The room, normally neat and perfect thanks to a tiny legion of staff devoted almost solely to task, lies in utter disarray. Bookshelves and bureaus stand half-empty, their contents piled carelessly in the middle of the room where several bewildered servants are hastily packing cardboard boxes to the brim. At the heart of it all is Kaoru, a blue Ouran jacket in each hand. He scowls in concentration, eyes going back and forth between the identical items.

“Hikaru’s” the young man finally mutters after a few moments. One of them has a loose thread on the hem of one sleeve, and it is always Hikaru (though he will deny it, if you were to ask) who always forgets to send his clothes for mending. He returns the left-hand uniform to the closet and tosses the other to the floor behind him, where it is quickly retrieved by one of the maids and hung on a portable rack with the rest. Move to the next matching set, and repeat.

A half hour later the closet door slides closed with a dull thud and Kaoru drifts to the bathroom. Fidgets. He’s almost finished, but it’s still taking too long. Hikaru will be home from his not a date in an hour, maybe two, and if it’s not over by then Kaoru is not sure he’ll have the strength to see it through. He’s terribly weak to the tremor in his brother’s voice when he’s nervous and frightened, when he doesn’t understand why.

Towels, toothbrush, comb, the soap he likes so much because it smells the way he feels in the morning, bathrobe he hardly uses anyway, all shoved into some overpriced canvas bag he found buried underneath a stack of old comic books. Kaoru doesn’t need to take these things, really; there’s hardly anything he can’t replace with a wave of his hand, snap of his fingers, call to the right butler, but leaving them here is like saying he’ll be back. That’s not an option he wants to leave himself; he’ll take it.

Kaoru looks in the mirror as he turns to leave. Hikaru stares back at him. Hair-part left, hair-part right. Kaoru moves his right hand and Hikaru moves his left. Kaoru breathes, Hikaru breathes. Hikaru starts to sob and Kaoru realizes he is doing the same, tears dripping softly into the white porcelain sink and all over the marble countertop. He wipes them away on his bare wrist like a child, smears snot down his arm and laughs at himself. Across from him, Hikaru giggles silently in sync. Kaoru smiles. Hikaru smiles. Kaoru turns off the light, and Hikaru disappears.

No matter what the mirror keeps telling him, Kaoru is not Hikaru.

While his brother eats cheap ice cream from a street vendor across town with a girl whose name is unimportant, Kaoru has his things moved to the spare bedroom down the hall.


Kaoru is barely startled when his twin bursts into the room, slamming the door behind him. Hikaru has never been one for knocking, even in the most normal of circumstances. Neither is he one for observing the personal space of others (though Kaoru is hardly one to talk); Hikaru stumbles across the room and falls into the chair his brother occupies, latches onto him and squeezes hard, just short of real pain. Kaoru inhales sharply and drops his book. His brother smells like the summer breeze blowing through his open window.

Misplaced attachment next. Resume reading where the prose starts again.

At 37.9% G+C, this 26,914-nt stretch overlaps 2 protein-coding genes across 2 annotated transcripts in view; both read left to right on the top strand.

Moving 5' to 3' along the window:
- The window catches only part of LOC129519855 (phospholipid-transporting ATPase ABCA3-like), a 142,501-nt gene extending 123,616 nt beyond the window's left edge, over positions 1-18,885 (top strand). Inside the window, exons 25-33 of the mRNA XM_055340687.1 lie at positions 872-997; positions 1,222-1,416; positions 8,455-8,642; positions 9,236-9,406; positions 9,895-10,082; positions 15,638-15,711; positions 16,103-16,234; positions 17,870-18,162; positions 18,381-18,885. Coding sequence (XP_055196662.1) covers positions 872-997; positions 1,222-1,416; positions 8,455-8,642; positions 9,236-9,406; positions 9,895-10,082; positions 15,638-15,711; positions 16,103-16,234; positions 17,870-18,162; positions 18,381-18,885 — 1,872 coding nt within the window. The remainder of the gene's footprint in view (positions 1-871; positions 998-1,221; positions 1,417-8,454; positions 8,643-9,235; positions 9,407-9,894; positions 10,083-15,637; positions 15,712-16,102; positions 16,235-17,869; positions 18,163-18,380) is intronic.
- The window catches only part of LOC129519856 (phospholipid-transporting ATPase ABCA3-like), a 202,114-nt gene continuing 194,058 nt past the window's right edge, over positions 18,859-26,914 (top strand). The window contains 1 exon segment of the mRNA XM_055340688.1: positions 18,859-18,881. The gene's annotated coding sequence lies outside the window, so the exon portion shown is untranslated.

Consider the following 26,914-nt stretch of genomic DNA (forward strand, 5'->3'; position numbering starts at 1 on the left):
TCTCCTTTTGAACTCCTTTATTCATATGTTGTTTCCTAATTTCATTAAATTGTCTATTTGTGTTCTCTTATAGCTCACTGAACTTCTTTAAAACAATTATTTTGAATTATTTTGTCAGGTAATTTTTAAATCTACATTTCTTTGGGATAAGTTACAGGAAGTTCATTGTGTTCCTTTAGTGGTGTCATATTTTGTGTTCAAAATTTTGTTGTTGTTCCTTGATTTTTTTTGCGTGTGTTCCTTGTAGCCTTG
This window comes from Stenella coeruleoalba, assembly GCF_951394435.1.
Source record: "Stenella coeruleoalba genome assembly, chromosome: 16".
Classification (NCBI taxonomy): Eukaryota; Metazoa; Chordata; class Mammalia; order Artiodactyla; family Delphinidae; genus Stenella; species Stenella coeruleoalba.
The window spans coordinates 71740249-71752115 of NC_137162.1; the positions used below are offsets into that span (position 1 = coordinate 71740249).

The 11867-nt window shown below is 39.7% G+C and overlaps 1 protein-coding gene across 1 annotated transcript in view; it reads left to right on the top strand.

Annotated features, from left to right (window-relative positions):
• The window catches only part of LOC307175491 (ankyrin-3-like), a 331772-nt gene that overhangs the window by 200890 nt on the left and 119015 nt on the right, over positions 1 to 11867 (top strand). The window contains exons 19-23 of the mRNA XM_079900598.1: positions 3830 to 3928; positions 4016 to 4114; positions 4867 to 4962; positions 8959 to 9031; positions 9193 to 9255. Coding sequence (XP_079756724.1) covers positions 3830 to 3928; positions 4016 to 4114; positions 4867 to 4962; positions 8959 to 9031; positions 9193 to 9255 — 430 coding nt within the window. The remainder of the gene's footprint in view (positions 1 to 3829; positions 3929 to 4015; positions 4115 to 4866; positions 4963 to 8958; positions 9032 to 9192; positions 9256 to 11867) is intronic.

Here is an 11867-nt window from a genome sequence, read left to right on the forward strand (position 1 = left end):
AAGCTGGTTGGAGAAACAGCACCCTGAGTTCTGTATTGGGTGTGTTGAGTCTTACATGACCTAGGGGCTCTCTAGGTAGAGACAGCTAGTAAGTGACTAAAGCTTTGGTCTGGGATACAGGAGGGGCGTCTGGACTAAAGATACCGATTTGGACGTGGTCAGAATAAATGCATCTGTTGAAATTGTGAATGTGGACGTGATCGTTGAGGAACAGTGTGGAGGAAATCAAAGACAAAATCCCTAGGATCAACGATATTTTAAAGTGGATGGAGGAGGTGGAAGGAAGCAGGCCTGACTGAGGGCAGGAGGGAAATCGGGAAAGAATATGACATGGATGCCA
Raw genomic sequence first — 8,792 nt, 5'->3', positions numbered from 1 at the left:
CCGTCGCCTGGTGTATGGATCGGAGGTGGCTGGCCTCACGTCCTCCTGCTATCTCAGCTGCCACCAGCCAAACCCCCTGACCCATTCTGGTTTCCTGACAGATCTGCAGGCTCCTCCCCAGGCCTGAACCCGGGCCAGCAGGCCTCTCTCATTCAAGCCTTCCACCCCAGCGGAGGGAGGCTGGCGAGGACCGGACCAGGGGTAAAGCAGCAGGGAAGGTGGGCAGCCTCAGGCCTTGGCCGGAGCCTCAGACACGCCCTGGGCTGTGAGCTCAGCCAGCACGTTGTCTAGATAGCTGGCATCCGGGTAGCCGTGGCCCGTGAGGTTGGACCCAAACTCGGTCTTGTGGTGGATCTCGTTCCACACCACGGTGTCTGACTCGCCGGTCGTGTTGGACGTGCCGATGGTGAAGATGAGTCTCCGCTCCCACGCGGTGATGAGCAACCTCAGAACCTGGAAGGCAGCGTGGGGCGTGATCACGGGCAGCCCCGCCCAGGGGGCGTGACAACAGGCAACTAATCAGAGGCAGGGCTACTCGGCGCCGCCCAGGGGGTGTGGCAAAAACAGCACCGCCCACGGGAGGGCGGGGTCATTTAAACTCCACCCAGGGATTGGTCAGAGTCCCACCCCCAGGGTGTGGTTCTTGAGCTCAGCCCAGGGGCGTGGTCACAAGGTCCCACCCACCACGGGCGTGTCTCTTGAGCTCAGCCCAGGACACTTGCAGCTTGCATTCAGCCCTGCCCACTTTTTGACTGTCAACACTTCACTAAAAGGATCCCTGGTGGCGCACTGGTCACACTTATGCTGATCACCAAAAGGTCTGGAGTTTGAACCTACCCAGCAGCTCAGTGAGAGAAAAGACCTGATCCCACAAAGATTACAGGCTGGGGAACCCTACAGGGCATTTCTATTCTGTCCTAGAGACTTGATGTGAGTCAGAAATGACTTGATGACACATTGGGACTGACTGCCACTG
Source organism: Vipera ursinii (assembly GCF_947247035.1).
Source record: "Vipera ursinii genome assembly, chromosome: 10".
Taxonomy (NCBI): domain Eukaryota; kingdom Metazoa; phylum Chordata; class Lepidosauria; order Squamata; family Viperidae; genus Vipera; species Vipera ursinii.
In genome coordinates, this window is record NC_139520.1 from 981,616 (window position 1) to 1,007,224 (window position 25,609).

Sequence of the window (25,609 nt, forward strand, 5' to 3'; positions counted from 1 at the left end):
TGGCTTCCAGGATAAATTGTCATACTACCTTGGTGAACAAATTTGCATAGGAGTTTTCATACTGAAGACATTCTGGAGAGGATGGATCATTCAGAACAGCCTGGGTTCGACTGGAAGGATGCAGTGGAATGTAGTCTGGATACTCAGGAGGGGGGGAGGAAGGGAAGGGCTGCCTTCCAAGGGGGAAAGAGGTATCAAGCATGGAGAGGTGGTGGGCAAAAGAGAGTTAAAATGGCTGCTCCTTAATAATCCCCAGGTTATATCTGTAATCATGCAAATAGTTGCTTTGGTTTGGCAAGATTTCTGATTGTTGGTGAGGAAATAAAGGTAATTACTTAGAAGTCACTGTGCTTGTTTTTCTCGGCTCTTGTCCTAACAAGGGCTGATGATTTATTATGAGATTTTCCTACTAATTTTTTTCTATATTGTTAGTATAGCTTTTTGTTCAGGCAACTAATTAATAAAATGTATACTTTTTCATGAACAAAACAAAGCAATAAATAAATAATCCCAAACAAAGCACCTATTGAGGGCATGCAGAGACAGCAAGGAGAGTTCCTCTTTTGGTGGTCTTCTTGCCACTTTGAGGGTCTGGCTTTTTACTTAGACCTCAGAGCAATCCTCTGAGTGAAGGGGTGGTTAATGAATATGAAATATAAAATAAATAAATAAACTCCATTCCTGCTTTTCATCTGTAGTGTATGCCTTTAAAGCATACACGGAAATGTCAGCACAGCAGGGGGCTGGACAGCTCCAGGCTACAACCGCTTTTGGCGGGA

“What did I do?” Hikaru asks, tears on the edge of his voice. “Whatever it is, I’m sorry. Okay? So stop it.”

“Stop what?” Kaoru clasps his brother’s hands and gently disentangles himself from the desperate embrace. “We’re third year already, so I thought it was time we had separate rooms, that’s all. Don’t you think so, Hikaru?”


“Well, it’s weird to be sharing a room when we’re this old, isn’t it?”

Hikaru won’t let go of his hand. “No.”

“Well, I think it probably is. We’re not like the commoners that have to share their rooms with each other or anything. It’s kind of silly.”

The grip tightens. “You would have told me before,” Hikaru says, “if that was all. But you just left.” He looks his brother in the eyes. “I did something, right? I made you mad so you left.”

“Don’t be dumb. I felt like moving, so I did. It wasn’t anything to do with you.”

Hikaru’s face ducks down and he hugs his brother again, presses close. Kaoru makes no move to push him away this time, lets fingers dig painfully into his back.

“You’re such a liar,” Hikaru says. Sobs. Tears dribble down Kaoru’s bare skin where Hikaru rests his head, dripping down the line of his shoulder blade and drying into nothing along the curves of his back. “I hate when you do that.”

“When I do what?”

“Pretend like it’s okay.” Or that’s what Kaoru thinks he says. Hikaru’s own heavy breathing drowns out his words. His voice has gone so quiet.

Hikaru continues to sob, and Kaoru realizes he is doing the same.


It hits him hardest when he crawls under the covers that night. He switches off the light and the shadows all seem wrong, too long and stark and not where they’re supposed to be. Things creak when they shouldn’t. His bed faces the wrong way. The absence of his brother’s breathing is the loudest sound he’s ever heard. He twists the sheets anxiously between his fingers and the shadows shift around him.

There are several times over the course of the night where it is almost too much for him. He wants to bolt down the hallway, third door on the right, to where the world is how it’s supposed to be and everything makes sense and Hikaru snores sometimes. Once, he makes it as far as his own door, hand resting on the smooth brass knob, before he takes a breath and slinks back to his bed. Twice he rolls onto his side and stares into the dark where Hikaru should be, sprawled out, feet hanging off the edge of the bed. At three in the morning he finally falls asleep with a pillow clutched over his head to keep out the silence.

He wakes up in a tangle of sheets on the floor, Hikaru looking down at him from the bed with a sense of impending doom.

And Kaoru laughs.

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